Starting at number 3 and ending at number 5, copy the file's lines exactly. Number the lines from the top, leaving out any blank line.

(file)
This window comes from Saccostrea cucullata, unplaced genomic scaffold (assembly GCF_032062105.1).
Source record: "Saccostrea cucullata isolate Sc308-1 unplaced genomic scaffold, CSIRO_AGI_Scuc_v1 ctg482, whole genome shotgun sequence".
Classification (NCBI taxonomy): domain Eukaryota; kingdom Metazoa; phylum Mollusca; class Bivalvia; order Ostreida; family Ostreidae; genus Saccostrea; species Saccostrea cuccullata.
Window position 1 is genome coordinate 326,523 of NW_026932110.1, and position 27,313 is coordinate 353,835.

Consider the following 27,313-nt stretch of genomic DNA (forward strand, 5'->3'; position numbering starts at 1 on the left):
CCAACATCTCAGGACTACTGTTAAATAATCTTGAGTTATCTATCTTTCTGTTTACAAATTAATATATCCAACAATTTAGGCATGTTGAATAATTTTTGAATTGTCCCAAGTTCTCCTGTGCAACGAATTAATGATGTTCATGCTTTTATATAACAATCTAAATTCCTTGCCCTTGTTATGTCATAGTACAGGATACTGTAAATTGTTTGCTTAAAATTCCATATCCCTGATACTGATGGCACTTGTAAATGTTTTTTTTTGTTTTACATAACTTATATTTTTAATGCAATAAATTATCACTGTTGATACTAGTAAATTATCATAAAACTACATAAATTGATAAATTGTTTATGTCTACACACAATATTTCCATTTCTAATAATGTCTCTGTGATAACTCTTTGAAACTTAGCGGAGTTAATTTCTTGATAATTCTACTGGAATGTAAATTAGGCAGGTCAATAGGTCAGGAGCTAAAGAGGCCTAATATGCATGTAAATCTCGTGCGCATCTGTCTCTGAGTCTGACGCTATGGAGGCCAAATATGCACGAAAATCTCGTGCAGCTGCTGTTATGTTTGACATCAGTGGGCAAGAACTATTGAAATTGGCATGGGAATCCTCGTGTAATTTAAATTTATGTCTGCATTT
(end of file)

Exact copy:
Classification (NCBI taxonomy): domain Eukaryota; kingdom Metazoa; phylum Mollusca; class Bivalvia; order Ostreida; family Ostreidae; genus Saccostrea; species Saccostrea cuccullata.
Window position 1 is genome coordinate 326,523 of NW_026932110.1, and position 27,313 is coordinate 353,835.

Consider the following 27,313-nt stretch of genomic DNA (forward strand, 5'->3'; position numbering starts at 1 on the left):